As East Timor prepares for formal independence in May, its leaders have been urging the new country's people to return and rebuild. For many, that invitation could not come quickly enough. Thousands of exiles have returned. But not all of them still think of East Timor as home. "We have nothing left in East Timor," says 68-year-old Seu Nam Lie, who has been seeking refugee status since he arrived in Melbourne in 1989. "No family, no property, nothing." Some asylum seekers say they still fear for their safety if they return. Others say the memory of past horrors makes the thought of returning unbearable. "A lot of people would never feel safe there," says Li Haim Lai, chairman of the Timor Ethnic Chinese Community in Victoria. "Women were raped there, and you can't just erase that-those things stay with you forever."

Others, like de Oliveira, see themselves living in Timor again-but not right now. "Of course we want to go back," she says. "But we're not ready, not yet. At least let us finish our education first. Otherwise, what would we do back in Timor?" Like many East Timorese who arrived in Australia as children or teenagers, she has fading memories of her homeland. Some families have lost touch with relatives there. To many, says Ervina Lay, Australia has become much more than a temporary haven. "If I went back, it would be like an Australian going to East Timor," she says. "It's just that I have an East Timorese background." Ervina is the only member of her family so far to have been granted a permanent residency visa. "I feel like a heavy weight has been lifted from me, but it comes back when I think about my family," she says. Her parents don't like sharing their fears with their children, but Ervina knows that while "physically they would be O.K., mentally it would be very disturbing for them to go back. They remember the old violence. There are still scars."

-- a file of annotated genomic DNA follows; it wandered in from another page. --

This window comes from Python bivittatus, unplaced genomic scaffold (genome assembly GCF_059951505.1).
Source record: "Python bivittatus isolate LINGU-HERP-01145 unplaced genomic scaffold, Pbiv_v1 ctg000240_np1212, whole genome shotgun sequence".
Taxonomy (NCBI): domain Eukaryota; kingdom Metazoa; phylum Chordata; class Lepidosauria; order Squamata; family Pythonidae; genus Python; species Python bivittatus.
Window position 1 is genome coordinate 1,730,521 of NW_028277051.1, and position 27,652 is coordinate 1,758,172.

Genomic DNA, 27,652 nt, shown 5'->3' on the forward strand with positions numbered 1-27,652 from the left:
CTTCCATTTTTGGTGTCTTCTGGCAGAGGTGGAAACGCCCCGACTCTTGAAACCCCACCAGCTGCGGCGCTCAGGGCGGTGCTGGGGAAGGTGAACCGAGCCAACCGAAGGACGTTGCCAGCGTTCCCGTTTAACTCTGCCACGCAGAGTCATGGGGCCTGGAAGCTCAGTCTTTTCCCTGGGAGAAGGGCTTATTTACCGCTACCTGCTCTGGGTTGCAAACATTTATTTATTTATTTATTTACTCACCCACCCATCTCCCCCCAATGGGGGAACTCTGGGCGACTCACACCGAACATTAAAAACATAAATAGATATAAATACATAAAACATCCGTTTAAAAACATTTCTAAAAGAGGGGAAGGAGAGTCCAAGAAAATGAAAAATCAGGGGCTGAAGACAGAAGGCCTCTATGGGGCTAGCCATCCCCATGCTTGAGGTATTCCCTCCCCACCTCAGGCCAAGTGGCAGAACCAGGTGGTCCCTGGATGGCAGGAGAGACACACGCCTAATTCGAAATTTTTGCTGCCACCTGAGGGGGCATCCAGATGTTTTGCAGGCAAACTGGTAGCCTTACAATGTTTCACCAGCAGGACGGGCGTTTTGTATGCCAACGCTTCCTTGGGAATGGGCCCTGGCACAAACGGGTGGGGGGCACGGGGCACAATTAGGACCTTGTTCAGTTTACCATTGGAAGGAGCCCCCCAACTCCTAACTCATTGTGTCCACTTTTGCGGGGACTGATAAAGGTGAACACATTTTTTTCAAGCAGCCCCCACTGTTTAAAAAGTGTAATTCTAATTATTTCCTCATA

Despite the arrival of peace and democracy in East Timor, advocates for the asylum seekers in Australia believe there are "other extenuating circumstances in their case," says Sister Josephine Mitchell, of Sydney's Mary MacKillop Institute of East Timorese Studies. She argues that Australia's long relationship with East Timor gives it special responsibilities toward its tiny neighbor. And while progress in East Timor has made some of the claims for refugee status less compelling, says David Manne, the government still has the power to grant visas on humanitarian grounds. For some, says Manne, whose center is pushing for a special permanent visa category for the East Timorese asylum seekers, going back "could well cause irreparable damage to their family unit."

Among the asylum seekers, there is a strong desire to be a part of East Timor's reconstruction. Ervina Lay's 17-year-old brother Elvis hopes one day to work in the country's fledgling education system. But he wants to do it from Australia, as an Australian. Francisca de Oliveira wants to finish studying and work in Australia for a year or two before returning to her parents in Timor. That has been her plan, though now she feels that planning is futile. "They have to decide what they want to do with us," she says. "At least tell us something so we can work out what we're going to do with our lives." n